Theatre review: Peter James’ Looking Good Dead

Gaynor Faye, Luke Ward-Wilkinson 'Max Bryce', Leon Stewart 'Branson', Adam Woodyatt 'Tom Bryce' Looking Good Dead

Gaynor Faye 'Kellie Bryce', Luke Ward-Wilkinson 'Max Bryce', Leon Stewart 'Branson' & Adam Woodyatt 'Tom Bryce'. - Credit: Alastair Muir

I have read a number of Peter James’ DS Grace novels, following him and his team as they puzzle out murders and mysteries and catch seriously dastardly criminals, so I had no doubt I would enjoy this stage-adaption of his second book. 

The plot is simple, and perfectly possible – no moments of disbelief or wild coincidences to break the mood. To summarise, Tom Bryce, played by EastEnders and I’m A Celebrity star Adam Woodyatt finds a memory stick left behind on a train seat by a man he found most obnoxious. He decides to bring it him, in the hope of finding out who it belongs to. His 17-year-old son Max helps him open the file on the stick – and they both immediately witness the horrific murder of a young woman, live streamed via the link they found on the USB stick. They decide to keep it to themselves, but Max can’t resist another look, unable to believe it can possibly be real. Their lives quickly start to unravel, with telephone threats and worse, and DS Grace is the only man who can keep them safe and find the culprits.  

Gaynor Faye 'Kellie Bryce' trying to take her phone from an S&M-clad killer

Gaynor Faye 'Kellie Bryce' - Credit: Alastair Muir

The set design supports the action brilliantly, with most of the action taking place in an open plan living-kitchen in the Bryce home, while the snuff-movie horrors and ongoing terror takes place on a raised stage behind the main set, lit cleverly to cast the rest of the stage into darkness, creating the sense of viewing through a screen.  

The storyline is tense, the risk to life and limb very real – but sadly not at one moment did I believe the various characters themselves felt any concern about their future (very possibly looking good dead) at all.  

Adam Woodyatt was great as Ian in EastEnders. He made the easily stressed, quick to judge, temperamental and overly cocky character his own. Sadly, his skills don’t translate to the stage – at least not in this role. Here we have a man, Tom Bryce, whose life is already falling apart around him as he battles to keep his business afloat and his wife’s spending under control, suddenly faced with a live-stream murder – and he barely bats an eyelid. As the story progresses, his tensions surely racket up and up, but he never once seems like a man on the edge.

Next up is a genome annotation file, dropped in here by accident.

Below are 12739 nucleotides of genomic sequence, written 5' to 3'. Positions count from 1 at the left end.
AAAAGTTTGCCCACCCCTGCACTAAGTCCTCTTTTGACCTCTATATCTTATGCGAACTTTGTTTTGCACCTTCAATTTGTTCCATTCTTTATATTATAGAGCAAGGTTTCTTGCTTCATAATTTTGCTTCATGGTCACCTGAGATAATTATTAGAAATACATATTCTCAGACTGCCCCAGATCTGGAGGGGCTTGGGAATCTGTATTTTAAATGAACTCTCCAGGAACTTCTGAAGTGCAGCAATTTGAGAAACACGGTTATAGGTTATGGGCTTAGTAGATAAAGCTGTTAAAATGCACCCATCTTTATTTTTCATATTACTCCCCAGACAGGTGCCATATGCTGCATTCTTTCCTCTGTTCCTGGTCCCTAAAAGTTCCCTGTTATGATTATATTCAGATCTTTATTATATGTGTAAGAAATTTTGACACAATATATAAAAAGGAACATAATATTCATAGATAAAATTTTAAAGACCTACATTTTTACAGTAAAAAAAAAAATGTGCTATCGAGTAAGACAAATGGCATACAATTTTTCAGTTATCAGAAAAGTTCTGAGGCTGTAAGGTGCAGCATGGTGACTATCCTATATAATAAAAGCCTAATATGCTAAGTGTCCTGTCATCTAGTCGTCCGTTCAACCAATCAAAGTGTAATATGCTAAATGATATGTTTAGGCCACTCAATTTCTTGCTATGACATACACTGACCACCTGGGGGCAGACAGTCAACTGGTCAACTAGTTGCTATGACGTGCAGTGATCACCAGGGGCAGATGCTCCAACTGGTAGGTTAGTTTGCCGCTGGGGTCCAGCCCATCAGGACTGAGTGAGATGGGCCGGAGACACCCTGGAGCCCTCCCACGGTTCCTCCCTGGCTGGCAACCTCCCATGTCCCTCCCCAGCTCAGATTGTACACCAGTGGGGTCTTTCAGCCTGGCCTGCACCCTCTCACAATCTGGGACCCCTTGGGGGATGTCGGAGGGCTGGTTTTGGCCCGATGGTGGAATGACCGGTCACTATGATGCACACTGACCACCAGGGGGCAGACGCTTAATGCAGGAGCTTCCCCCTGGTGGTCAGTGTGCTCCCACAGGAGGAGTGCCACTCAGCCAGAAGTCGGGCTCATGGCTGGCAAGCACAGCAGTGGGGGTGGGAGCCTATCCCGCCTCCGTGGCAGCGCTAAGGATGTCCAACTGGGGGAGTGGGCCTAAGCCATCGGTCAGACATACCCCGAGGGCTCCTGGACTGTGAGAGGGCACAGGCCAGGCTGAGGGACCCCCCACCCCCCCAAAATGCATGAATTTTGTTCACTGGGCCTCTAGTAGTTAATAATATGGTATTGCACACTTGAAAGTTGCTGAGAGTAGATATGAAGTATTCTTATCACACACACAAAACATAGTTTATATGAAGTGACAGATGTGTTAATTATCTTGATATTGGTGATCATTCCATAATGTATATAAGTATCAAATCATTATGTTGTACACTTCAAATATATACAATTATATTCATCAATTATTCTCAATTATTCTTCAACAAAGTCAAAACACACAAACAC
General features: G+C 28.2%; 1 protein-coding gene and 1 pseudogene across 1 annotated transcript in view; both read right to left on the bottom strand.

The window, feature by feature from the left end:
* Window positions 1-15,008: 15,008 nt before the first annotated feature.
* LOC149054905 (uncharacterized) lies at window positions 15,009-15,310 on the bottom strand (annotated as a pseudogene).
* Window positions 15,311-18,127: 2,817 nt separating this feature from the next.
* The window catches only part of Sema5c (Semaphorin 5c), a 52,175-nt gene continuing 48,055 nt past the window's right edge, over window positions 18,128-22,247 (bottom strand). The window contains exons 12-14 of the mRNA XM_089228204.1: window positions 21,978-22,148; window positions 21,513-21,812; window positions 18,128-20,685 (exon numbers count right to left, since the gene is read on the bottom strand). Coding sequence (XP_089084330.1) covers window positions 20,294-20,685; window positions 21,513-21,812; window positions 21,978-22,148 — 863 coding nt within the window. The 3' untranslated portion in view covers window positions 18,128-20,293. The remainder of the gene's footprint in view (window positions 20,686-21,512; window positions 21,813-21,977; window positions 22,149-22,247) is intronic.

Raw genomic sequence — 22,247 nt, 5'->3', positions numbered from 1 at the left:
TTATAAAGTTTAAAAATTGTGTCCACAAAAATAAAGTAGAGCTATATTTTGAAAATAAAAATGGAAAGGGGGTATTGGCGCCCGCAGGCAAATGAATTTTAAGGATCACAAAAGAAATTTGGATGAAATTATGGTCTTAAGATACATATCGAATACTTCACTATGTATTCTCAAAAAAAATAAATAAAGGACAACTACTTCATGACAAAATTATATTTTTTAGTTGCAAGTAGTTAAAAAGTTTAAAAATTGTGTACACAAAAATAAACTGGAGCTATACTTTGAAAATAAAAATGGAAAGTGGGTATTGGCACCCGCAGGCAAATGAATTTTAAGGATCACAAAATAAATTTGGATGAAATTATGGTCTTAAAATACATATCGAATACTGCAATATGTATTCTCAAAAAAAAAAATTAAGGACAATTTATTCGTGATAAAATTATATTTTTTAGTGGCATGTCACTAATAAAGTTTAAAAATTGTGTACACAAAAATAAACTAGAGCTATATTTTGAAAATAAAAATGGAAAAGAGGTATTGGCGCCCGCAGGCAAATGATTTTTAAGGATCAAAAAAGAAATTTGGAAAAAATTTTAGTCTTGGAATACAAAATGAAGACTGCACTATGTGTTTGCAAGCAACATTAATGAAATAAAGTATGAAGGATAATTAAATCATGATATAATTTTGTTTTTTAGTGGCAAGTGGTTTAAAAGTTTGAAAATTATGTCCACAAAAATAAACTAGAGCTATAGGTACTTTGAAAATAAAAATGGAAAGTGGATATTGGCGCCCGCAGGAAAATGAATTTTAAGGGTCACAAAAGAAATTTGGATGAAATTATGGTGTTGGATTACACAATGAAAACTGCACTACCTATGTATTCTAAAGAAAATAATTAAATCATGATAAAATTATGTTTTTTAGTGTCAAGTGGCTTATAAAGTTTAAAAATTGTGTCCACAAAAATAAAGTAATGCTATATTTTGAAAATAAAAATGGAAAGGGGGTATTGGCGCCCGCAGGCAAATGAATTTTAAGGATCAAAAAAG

Tom and Max watch on a laptop while the action plays out on the stage behind them

Adam Woodyatt 'Tom Bryce' and Luke Ward-Wilkinson 'Max Bryce' watch the snuff movie Tom inadvertently brought home - Credit: Alastair Muir

Gaynor Faye, known for her roles in Coronation Street and Emmerdale, seems to suffer the same affliction. There she is, handcuffed and chained up, in front of a camera and being threatened by a man she knows to be a snuff-film killer, and her attitude is somewhat petulant, rather than the sheer terror you could imagine any woman in that position might be feeling. It’s all a bit am-dram. 

The rest of the cast do their jobs well. Grace (Harry Long) is cool under pressure, but doesn't really have the opportunity to show Grace's full personality as we see him on paper, leaving him rather two-dimensional. Max (Luke Ward-Wilkinson) is classically teenage grunt, whinge and know-it-all and Jonas Kent (Ian Houghton) the bluff, arrogant American tycoon we all recognise from a lifetime of TV and film. Throw him into a remake of Dallas and he’d float, without doubt.  

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It's hard to take a good crime novel off the page and onto the stage. In a book the author has time to develop characters, provide back-stories, build tension. It can be done however (if you've ever seen Woman in Black on stage, you'll know) It’s a clever, clever storyline and you will love the ending and how all the threads pull together, but it might be preferable to read the book if it’s true tension you’re seeking, as you won’t find it here.  

Until 22 January: thelowry.com/whats-on/peter-james-looking-good-dead